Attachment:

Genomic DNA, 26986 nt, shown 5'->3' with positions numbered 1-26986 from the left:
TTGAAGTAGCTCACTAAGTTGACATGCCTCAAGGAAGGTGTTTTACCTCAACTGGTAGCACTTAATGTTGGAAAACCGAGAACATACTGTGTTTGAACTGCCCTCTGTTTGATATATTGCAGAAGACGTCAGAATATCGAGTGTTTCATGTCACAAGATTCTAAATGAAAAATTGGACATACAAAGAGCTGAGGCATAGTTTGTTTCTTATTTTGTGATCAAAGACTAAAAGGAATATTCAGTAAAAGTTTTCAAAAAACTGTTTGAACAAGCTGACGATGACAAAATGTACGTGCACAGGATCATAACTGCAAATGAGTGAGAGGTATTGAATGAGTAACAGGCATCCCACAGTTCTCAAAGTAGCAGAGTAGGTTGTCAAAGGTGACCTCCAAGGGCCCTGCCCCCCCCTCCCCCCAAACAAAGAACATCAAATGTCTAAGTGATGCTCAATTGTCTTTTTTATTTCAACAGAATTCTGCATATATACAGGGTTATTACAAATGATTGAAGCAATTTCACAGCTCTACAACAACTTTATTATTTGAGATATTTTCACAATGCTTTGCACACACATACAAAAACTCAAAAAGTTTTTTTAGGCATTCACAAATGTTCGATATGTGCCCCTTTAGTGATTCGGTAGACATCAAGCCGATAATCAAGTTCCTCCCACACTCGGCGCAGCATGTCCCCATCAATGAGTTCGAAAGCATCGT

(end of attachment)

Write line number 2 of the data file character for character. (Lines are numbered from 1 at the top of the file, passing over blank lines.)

TTGAAGTAGCTCACTAAGTTGACATGCCTCAAGGAAGGTGTTTTACCTCAACTGGTAGCACTTAATGTTGGAAAACCGAGAACATACTGTGTTTGAACTGCCCTCTGTTTGATATATTGCAGAAGACGTCAGAATATCGAGTGTTTCATGTCACAAGATTCTAAATGAAAAATTGGACATACAAAGAGCTGAGGCATAGTTTGTTTCTTATTTTGTGATCAAAGACTAAAAGGAATATTCAGTAAAAGTTTTCAAAAAACTGTTTGAACAAGCTGACGATGACAAAATGTACGTGCACAGGATCATAACTGCAAATGAGTGAGAGGTATTGAATGAGTAACAGGCATCCCACAGTTCTCAAAGTAGCAGAGTAGGTTGTCAAAGGTGACCTCCAAGGGCCCTGCCCCCCCCTCCCCCCAAACAAAGAACATCAAATGTCTAAGTGATGCTCAATTGTCTTTTTTATTTCAACAGAATTCTGCATATATACAGGGTTATTACAAATGATTGAAGCAATTTCACAGCTCTACAACAACTTTATTATTTGAGATATTTTCACAATGCTTTGCACACACATACAAAAACTCAAAAAGTTTTTTTAGGCATTCACAAATGTTCGATATGTGCCCCTTTAGTGATTCGGTAGACATCAAGCCGATAATCAAGTTCCTCCCACACTCGGCGCAGCATGTCCCCATCAATGAGTTCGAAAGCATCGT